The slate features a large 11.6-inch touch screen that can display full 1,920 by 1,080 HD resolution, making it just as good for watching video as viewing digital images. It outdoes the Latitude 10 in size and resolution, offering more than 25-percent more workspace. It, however, wasn’t as bright as the Latitude 10’s display.
Its long, narrow screen is just as good for working through long essays as it is for scroll through interminable Web pages. The display is sensitive to 10 independent inputs compared to the Latitude 10’s five finger input. It works well with gestures and responded precisely to an off-the-shelf stylus. The W700P comes with a well-designed stylus that actually looks and feels like a real pen.
Its display is made of super-tough Gorilla Glass and around its edge there are buttons to turn it on, adjust the volume and lock the screen’s orientation. There’s also a Windows Home key.
The W700P leads the Latitude 10 in size and weight, and that’s not such a good thing. It weighs in at 2.1-pounds and measures 0.5- by 11.6- by 7.5-inches. That’s more than 40 percent larger and a third heavier than the Latitude 10. Overall, it feels a little big and heavy for small hands, but can be a great tool for teachers and high-school students.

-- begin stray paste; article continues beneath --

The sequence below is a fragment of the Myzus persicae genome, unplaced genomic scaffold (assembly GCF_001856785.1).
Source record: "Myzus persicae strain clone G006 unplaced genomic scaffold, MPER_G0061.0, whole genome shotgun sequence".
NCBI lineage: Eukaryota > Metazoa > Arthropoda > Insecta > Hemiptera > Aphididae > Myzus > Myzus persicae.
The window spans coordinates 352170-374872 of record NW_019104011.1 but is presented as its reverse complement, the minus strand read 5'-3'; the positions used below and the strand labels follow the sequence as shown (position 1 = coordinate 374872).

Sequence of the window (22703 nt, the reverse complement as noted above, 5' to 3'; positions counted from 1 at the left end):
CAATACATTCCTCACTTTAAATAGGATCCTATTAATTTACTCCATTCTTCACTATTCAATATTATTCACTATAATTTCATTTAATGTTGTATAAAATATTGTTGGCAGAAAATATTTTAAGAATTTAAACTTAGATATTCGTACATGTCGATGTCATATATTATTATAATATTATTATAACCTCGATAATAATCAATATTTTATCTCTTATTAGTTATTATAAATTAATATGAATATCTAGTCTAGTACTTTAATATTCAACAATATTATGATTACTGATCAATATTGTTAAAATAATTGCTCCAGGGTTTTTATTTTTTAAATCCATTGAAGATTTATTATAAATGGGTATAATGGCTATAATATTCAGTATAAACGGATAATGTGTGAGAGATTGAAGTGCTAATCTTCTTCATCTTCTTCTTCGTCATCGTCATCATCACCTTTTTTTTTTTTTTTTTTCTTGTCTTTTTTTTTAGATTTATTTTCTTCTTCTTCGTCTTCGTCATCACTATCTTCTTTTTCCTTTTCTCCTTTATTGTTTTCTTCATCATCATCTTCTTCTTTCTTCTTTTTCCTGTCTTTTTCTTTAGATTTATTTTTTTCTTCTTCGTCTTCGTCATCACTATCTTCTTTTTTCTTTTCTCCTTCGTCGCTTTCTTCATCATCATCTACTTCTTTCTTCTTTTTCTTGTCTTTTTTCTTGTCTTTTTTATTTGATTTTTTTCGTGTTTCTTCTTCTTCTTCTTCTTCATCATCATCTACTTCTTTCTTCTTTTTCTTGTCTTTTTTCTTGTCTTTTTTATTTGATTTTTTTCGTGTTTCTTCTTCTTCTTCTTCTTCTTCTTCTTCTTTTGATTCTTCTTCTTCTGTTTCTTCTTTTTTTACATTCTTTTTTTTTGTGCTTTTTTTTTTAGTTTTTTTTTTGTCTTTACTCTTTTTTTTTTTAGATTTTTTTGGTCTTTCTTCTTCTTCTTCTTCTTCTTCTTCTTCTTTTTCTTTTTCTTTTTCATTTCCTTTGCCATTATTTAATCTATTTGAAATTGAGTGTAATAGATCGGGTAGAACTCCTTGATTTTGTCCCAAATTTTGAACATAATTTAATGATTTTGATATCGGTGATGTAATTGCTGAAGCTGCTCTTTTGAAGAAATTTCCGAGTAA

Inside is a high-performance computer that will put many notebook and desktop PCs at school to shame. It’s all built around a Core i5 3317U processor that has two cores and a speed of 1.7GHz. With Intel’s TurboBoost technology, it can run as fast as 2.6GHz if needed. The system comes with 4GB of RAM and a generous 128GB of solid state flash storage. Like the Latitude 10, the W700P has a Trusted Platform Module for airtight remote access.
With two cameras – a high resolution one in the front and a 1,280 by 720 in the back – the WD700P can be used for video conferences with parents or making classroom movies. The system has Dolby Home Audio and a pair of speakers on the bottom of the slate.